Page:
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Spotlight now on teen treatment centers after missing teen found

Spotlight now on teen treatment centers after missing teen found

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VERNAL — A program for troubled youth is under scrutiny after a teen walked away over the weekend — prompting an extensive search. The Journey Impact Ranch is a facility designed to integrate troubled kids back into society, but who holds treatment centers such as this one accountable?

The state of Utah spends around $14 million on programs such as this one with the goal of rehabilitating teens. The Division of Juvenile Justice contracts with 30 privately-owned programs which provide counseling and a structured environment for troubled youth.

While state officials stand behind their juvenile justice system, they also said they won't hesitate to take a close look when something goes wrong.


The type of expansive search that took place over the weekend, for 14-year-old Andre Duran is exactly the type of thing counselors at treatment centers would like to avoid.

"When a kid does walk away, we take every step to try and locate them as soon as possible," said Elizabeth Sollis, spokeswoman for the Utah Division of Juvenile Justice.

This is precisely why the agency called on multiple resources to find Duran. Rescue workers found the teen alive and well on Sunday, ending the three-day search. Duran told police he got lost.

In the wake of that search, an internal investigation into what went wrong has already been launched.

"There's a thorough review and then based on the findings, they would provide recommendations," Sollis said.

In a worst-case scenario, the state could even decide not to renew its contract with the Journey Impact Ranch. Still, those involved are standing behind the program as a whole.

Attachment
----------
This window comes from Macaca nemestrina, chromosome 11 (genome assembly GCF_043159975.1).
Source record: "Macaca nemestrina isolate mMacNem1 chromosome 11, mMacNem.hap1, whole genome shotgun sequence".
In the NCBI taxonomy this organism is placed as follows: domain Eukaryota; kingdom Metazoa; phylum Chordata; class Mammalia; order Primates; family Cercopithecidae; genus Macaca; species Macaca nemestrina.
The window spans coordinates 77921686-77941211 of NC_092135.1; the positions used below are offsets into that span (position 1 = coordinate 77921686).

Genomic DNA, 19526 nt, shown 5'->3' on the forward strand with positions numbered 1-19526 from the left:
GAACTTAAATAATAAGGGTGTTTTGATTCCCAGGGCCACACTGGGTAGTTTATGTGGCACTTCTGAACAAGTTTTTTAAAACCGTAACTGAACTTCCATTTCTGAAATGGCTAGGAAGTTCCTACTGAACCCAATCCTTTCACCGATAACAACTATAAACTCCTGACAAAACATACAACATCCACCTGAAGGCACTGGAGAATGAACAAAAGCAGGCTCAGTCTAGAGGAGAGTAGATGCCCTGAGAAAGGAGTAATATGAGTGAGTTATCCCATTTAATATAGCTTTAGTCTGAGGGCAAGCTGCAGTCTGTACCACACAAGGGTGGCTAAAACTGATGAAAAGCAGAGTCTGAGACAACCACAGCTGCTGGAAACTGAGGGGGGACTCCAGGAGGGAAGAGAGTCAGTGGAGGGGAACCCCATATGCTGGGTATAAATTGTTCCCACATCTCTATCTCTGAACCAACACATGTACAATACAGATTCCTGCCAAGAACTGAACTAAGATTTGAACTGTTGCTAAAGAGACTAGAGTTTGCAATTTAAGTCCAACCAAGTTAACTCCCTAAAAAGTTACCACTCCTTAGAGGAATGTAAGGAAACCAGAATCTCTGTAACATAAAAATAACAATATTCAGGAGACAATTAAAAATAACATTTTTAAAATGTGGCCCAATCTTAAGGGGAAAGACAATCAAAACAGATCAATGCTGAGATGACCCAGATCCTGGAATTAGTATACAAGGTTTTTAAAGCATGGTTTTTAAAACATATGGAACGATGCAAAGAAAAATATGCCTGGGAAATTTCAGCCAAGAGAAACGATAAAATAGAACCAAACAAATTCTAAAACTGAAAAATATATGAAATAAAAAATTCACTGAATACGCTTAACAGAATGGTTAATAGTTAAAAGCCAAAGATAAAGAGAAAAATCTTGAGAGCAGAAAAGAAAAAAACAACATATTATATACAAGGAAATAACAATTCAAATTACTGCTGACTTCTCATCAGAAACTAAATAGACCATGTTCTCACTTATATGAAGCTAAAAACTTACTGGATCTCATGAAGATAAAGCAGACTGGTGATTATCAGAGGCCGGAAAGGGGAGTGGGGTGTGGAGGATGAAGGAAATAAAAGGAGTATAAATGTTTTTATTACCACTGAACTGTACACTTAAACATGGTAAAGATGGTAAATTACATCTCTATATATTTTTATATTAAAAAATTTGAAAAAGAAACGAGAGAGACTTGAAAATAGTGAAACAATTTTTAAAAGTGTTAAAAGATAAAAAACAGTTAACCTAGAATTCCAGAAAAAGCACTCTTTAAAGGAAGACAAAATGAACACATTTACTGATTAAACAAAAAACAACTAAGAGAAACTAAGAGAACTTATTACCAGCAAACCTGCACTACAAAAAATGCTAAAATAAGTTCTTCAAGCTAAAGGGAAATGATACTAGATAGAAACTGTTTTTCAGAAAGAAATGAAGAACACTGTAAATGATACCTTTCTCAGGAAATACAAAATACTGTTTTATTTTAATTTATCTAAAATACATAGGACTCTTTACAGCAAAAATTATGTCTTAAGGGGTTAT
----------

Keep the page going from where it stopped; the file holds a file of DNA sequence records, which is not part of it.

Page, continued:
We want to make sure that the place they're in meets their needs while also (keeping) the community safe.

–Elizabeth Sollis, spokeswoman, Utah Division of Juvenile Justice

"Competency development is one thing that has really helped me out," said Brady Petersen, who went through several of the programs as a teenager. "I found myself getting in a lot of fights. I got mixed up in the wrong crowd and I was definitely a part of that crowd."

Today, Petersen is a youth counselor at Millcreek Youth Center in Ogden — a facility for some of the most serious juvenile offenders.

"I just want to give back to them," he said. "I believe in them and I haven't been through all the same things as them, but I've been in their shoes."

But caring for those teen offenders can be a difficult task. In all, the state currently has about 500 teens in community-based programs. Most of those are privately run, and costs run anywhere from $30 to $230 a day per teen.

Each program is different, and each teen is placed carefully based on a judge's orders and case worker recommendations, according to DCFS.

"We want to make sure that the place they're in meets their needs," Sollis said. "Also, keep the community safe."

While it's a given that many of the teens do not go willingly, the hope is that by the time they're done they're able to get back into society without getting into more trouble with the law.

"There is another way," Petersen said. "There are success stories out there. There are people like me that do change."

Those privately-owned centers also get some oversight from the Utah Office of Licensing and the Division of Substance Abuse and Mental Health.

Just over 80 percent of youth who go through those programs do not have a new felony within a year of being released, according to state numbers.

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Mike Anderson


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